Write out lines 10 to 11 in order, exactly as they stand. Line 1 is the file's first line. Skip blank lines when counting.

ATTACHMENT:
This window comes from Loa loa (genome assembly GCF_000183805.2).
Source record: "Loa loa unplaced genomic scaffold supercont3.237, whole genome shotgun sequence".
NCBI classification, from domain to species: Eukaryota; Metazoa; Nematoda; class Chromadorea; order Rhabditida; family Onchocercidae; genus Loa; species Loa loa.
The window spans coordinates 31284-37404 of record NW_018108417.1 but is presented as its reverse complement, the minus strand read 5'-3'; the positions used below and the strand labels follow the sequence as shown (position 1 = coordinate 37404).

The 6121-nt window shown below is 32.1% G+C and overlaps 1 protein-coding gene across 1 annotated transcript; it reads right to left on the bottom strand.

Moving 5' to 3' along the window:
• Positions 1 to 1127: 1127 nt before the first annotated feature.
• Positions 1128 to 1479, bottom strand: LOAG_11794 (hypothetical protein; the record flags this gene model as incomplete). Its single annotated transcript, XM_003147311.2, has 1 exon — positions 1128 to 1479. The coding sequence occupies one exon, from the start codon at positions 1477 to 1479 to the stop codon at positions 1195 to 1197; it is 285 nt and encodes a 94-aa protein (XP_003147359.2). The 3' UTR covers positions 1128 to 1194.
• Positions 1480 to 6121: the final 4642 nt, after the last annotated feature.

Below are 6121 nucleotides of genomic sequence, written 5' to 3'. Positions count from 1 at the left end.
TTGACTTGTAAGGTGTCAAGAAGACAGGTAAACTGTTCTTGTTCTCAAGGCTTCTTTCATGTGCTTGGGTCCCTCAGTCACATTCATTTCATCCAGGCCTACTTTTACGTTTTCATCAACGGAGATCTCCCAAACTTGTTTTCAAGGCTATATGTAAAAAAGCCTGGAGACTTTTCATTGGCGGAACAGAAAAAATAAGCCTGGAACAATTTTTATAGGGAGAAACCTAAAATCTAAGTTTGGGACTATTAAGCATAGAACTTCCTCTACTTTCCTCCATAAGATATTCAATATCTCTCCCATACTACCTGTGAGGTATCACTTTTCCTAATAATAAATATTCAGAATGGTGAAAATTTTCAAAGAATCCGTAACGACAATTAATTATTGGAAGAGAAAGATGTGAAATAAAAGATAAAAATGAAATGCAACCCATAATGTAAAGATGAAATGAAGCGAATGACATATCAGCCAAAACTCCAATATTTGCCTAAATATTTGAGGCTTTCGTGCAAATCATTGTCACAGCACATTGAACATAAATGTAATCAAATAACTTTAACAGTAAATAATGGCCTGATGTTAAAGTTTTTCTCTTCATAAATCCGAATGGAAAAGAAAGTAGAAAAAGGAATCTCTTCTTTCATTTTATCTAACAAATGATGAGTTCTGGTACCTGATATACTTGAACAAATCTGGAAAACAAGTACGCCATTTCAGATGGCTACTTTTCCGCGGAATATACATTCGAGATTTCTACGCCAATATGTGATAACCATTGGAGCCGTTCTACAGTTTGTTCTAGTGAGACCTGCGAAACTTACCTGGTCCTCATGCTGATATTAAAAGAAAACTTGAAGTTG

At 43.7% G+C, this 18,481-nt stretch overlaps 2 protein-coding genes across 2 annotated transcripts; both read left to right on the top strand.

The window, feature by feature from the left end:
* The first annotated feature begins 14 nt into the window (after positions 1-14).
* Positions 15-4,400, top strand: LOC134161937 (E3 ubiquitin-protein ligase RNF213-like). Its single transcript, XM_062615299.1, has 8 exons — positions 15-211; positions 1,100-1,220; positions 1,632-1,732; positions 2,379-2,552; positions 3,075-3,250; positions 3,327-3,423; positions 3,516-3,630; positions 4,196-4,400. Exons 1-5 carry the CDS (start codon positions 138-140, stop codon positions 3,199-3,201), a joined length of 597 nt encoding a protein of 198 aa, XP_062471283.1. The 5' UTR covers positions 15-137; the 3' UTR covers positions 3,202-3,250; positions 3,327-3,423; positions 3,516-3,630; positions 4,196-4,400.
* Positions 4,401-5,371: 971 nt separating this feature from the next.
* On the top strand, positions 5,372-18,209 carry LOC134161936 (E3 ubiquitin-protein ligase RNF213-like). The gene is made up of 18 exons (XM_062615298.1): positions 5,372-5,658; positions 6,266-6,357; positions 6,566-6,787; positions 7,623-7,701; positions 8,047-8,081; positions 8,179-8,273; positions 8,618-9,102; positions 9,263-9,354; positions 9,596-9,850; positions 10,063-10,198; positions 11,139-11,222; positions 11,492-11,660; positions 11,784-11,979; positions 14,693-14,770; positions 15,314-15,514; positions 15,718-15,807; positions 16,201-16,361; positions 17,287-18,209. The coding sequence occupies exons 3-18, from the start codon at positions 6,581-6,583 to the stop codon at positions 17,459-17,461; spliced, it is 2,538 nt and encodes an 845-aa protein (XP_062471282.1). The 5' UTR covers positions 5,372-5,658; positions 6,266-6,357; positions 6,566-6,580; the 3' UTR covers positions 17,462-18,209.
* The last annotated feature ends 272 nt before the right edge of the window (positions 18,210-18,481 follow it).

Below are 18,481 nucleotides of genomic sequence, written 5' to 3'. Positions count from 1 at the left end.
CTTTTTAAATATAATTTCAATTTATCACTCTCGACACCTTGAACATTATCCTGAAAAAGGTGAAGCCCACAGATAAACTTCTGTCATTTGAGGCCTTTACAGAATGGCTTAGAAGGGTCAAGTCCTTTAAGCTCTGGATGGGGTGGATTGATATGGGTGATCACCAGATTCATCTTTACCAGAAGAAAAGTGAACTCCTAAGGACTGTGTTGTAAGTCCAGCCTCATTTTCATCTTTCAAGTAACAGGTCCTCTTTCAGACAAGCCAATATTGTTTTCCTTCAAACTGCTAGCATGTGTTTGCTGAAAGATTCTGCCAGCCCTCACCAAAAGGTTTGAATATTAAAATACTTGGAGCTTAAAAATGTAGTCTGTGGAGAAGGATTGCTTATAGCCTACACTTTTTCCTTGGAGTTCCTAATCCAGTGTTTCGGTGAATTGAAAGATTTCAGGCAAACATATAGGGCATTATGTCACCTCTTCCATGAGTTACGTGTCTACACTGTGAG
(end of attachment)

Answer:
Below are 6121 nucleotides of genomic sequence, written 5' to 3'. Positions count from 1 at the left end.
TTGACTTGTAAGGTGTCAAGAAGACAGGTAAACTGTTCTTGTTCTCAAGGCTTCTTTCATGTGCTTGGGTCCCTCAGTCACATTCATTTCATCCAGGCCTACTTTTACGTTTTCATCAACGGAGATCTCCCAAACTTGTTTTCAAGGCTATATGTAAAAAAGCCTGGAGACTTTTCATTGGCGGAACAGAAAAAATAAGCCTGGAACAATTTTTATAGGGAGAAACCTAAAATCTAAGTTTGGGACTATTAAGCATAGAACTTCCTCTACTTTCCTCCATAAGATATTCAATATCTCTCCCATACTACCTGTGAGGTATCACTTTTCCTAATAATAAATATTCAGAATGGTGAAAATTTTCAAAGAATCCGTAACGACAATTAATTATTGGAAGAGAAAGATGTGAAATAAAAGATAAAAATGAAATGCAACCCATAATGTAAAGATGAAATGAAGCGAATGACATATCAGCCAAAACTCCAATATTTGCCTAAATATTTGAGGCTTTCGTGCAAATCATTGTCACAGCACATTGAACATAAATGTAATCAAATAACTTTAACAGTAAATAATGGCCTGATGTTAAAGTTTTTCTCTTCATAAATCCGAATGGAAAAGAAAGTAGAAAAAGGAATCTCTTCTTTCATTTTATCTAACAAATGATGAGTTCTGGTACCTGATATACTTGAACAAATCTGGAAAACAAGTACGCCATTTCAGATGGCTACTTTTCCGCGGAATATACATTCGAGATTTCTACGCCAATATGTGATAACCATTGGAGCCGTTCTACAGTTTGTTCTAGTGAGACCTGCGAAACTTACCTGGTCCTCATGCTGATATTAAAAGAAAACTTGAAGTTG